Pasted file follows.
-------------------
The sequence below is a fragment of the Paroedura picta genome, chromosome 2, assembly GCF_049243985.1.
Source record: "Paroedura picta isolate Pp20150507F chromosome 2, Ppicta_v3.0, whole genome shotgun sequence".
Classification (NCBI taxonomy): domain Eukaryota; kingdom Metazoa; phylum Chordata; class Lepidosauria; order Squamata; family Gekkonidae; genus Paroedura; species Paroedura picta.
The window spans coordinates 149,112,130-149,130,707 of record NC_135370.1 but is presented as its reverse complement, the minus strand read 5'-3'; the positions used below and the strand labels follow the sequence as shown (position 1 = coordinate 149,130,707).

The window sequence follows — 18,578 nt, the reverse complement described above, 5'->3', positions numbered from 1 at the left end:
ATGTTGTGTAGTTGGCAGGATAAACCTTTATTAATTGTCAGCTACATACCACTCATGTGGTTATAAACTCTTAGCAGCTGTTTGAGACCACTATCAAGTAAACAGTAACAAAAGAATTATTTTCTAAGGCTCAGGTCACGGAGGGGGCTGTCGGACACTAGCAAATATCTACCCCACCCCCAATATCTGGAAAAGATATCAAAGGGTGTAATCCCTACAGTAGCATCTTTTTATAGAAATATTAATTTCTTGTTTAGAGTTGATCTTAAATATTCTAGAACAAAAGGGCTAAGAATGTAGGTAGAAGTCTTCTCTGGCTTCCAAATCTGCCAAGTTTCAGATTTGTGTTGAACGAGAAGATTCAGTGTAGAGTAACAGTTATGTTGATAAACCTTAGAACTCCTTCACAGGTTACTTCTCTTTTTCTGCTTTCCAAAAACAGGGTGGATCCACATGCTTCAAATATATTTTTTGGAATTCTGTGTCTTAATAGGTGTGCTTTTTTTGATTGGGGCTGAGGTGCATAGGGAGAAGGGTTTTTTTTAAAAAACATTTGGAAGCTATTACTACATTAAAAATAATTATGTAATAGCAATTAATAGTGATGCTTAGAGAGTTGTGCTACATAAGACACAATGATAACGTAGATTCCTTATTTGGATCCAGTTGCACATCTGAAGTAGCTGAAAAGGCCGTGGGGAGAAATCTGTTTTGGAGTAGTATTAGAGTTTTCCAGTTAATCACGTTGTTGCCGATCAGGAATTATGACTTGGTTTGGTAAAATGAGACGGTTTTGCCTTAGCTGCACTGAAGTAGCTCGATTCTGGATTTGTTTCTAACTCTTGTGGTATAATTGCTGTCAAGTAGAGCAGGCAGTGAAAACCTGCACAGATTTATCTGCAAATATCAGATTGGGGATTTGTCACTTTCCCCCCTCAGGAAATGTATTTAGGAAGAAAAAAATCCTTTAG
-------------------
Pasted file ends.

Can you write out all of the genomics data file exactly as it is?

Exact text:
The sequence below is a fragment of the Paroedura picta genome, chromosome 2, assembly GCF_049243985.1.
Source record: "Paroedura picta isolate Pp20150507F chromosome 2, Ppicta_v3.0, whole genome shotgun sequence".
Classification (NCBI taxonomy): domain Eukaryota; kingdom Metazoa; phylum Chordata; class Lepidosauria; order Squamata; family Gekkonidae; genus Paroedura; species Paroedura picta.
The window spans coordinates 149,112,130-149,130,707 of record NC_135370.1 but is presented as its reverse complement, the minus strand read 5'-3'; the positions used below and the strand labels follow the sequence as shown (position 1 = coordinate 149,130,707).

The window sequence follows — 18,578 nt, the reverse complement described above, 5'->3', positions numbered from 1 at the left end:
ATGTTGTGTAGTTGGCAGGATAAACCTTTATTAATTGTCAGCTACATACCACTCATGTGGTTATAAACTCTTAGCAGCTGTTTGAGACCACTATCAAGTAAACAGTAACAAAAGAATTATTTTCTAAGGCTCAGGTCACGGAGGGGGCTGTCGGACACTAGCAAATATCTACCCCACCCCCAATATCTGGAAAAGATATCAAAGGGTGTAATCCCTACAGTAGCATCTTTTTATAGAAATATTAATTTCTTGTTTAGAGTTGATCTTAAATATTCTAGAACAAAAGGGCTAAGAATGTAGGTAGAAGTCTTCTCTGGCTTCCAAATCTGCCAAGTTTCAGATTTGTGTTGAACGAGAAGATTCAGTGTAGAGTAACAGTTATGTTGATAAACCTTAGAACTCCTTCACAGGTTACTTCTCTTTTTCTGCTTTCCAAAAACAGGGTGGATCCACATGCTTCAAATATATTTTTTGGAATTCTGTGTCTTAATAGGTGTGCTTTTTTTGATTGGGGCTGAGGTGCATAGGGAGAAGGGTTTTTTTTAAAAAACATTTGGAAGCTATTACTACATTAAAAATAATTATGTAATAGCAATTAATAGTGATGCTTAGAGAGTTGTGCTACATAAGACACAATGATAACGTAGATTCCTTATTTGGATCCAGTTGCACATCTGAAGTAGCTGAAAAGGCCGTGGGGAGAAATCTGTTTTGGAGTAGTATTAGAGTTTTCCAGTTAATCACGTTGTTGCCGATCAGGAATTATGACTTGGTTTGGTAAAATGAGACGGTTTTGCCTTAGCTGCACTGAAGTAGCTCGATTCTGGATTTGTTTCTAACTCTTGTGGTATAATTGCTGTCAAGTAGAGCAGGCAGTGAAAACCTGCACAGATTTATCTGCAAATATCAGATTGGGGATTTGTCACTTTCCCCCCTCAGGAAATGTATTTAGGAAGAAAAAAATCCTTTAG